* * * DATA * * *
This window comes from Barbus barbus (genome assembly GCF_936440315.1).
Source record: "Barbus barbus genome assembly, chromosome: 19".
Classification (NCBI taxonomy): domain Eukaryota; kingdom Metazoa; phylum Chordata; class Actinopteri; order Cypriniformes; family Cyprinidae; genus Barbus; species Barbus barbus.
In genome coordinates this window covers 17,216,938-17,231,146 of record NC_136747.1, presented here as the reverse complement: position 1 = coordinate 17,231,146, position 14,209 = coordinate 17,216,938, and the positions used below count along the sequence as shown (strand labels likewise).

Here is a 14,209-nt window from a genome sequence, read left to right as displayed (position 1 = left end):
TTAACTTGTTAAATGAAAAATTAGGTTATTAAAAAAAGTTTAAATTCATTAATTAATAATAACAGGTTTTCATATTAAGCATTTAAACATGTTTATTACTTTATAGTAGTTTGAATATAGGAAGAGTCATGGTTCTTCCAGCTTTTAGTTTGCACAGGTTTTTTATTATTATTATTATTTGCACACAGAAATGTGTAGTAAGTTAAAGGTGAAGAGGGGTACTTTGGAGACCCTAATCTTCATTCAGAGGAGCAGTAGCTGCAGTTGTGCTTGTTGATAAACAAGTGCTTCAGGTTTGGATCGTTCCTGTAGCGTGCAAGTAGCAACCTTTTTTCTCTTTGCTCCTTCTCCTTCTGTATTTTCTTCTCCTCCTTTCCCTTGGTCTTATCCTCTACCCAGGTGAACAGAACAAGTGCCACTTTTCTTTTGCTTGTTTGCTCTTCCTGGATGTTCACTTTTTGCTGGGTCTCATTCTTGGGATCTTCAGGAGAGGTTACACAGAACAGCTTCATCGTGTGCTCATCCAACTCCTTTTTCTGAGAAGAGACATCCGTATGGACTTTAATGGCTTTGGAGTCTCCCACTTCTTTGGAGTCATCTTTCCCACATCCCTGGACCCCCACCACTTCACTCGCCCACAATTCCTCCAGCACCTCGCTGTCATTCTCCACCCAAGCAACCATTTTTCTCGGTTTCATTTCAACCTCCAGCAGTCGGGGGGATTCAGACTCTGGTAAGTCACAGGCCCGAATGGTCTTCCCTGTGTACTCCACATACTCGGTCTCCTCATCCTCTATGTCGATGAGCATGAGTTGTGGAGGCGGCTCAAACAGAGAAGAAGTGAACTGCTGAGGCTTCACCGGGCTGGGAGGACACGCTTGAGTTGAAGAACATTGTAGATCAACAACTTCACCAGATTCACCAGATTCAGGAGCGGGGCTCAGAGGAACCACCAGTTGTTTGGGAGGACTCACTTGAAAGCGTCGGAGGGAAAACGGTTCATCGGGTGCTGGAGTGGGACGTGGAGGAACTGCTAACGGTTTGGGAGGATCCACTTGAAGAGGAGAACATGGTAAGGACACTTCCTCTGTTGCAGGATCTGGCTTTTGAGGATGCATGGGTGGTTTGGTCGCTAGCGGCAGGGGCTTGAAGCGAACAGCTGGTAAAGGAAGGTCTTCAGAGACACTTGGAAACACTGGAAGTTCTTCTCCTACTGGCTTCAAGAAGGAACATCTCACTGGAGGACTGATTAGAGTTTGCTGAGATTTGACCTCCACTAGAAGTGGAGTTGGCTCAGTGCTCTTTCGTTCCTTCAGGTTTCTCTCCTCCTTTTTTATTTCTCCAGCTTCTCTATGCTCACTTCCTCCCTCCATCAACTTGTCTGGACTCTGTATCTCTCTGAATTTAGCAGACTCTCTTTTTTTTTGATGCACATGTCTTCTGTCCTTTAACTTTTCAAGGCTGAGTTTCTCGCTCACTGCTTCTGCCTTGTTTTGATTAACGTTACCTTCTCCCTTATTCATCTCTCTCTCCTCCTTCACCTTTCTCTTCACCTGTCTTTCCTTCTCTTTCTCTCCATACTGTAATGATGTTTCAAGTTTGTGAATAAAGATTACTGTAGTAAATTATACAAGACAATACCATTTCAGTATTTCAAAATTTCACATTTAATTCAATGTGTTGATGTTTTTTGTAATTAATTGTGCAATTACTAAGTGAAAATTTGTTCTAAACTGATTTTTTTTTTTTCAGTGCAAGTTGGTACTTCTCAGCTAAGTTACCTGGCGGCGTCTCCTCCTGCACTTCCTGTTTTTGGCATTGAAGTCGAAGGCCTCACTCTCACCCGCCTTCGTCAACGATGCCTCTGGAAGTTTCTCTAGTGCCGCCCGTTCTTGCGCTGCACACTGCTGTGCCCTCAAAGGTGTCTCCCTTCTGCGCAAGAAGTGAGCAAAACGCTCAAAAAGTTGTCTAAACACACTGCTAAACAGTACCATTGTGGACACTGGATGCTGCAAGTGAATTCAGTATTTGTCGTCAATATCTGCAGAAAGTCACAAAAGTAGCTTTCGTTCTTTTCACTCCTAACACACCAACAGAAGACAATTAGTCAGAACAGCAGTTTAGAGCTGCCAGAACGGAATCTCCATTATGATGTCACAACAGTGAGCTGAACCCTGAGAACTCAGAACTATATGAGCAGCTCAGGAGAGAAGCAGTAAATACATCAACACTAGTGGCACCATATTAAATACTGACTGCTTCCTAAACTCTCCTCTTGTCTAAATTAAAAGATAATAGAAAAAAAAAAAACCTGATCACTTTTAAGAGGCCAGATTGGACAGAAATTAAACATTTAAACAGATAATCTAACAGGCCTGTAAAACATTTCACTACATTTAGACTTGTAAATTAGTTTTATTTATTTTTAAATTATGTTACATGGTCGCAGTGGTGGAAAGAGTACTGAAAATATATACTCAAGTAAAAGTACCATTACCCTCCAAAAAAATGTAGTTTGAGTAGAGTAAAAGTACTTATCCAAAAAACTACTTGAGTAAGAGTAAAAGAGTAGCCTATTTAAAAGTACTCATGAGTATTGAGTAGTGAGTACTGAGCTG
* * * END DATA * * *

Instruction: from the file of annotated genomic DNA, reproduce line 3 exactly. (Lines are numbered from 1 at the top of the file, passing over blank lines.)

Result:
Classification (NCBI taxonomy): domain Eukaryota; kingdom Metazoa; phylum Chordata; class Actinopteri; order Cypriniformes; family Cyprinidae; genus Barbus; species Barbus barbus.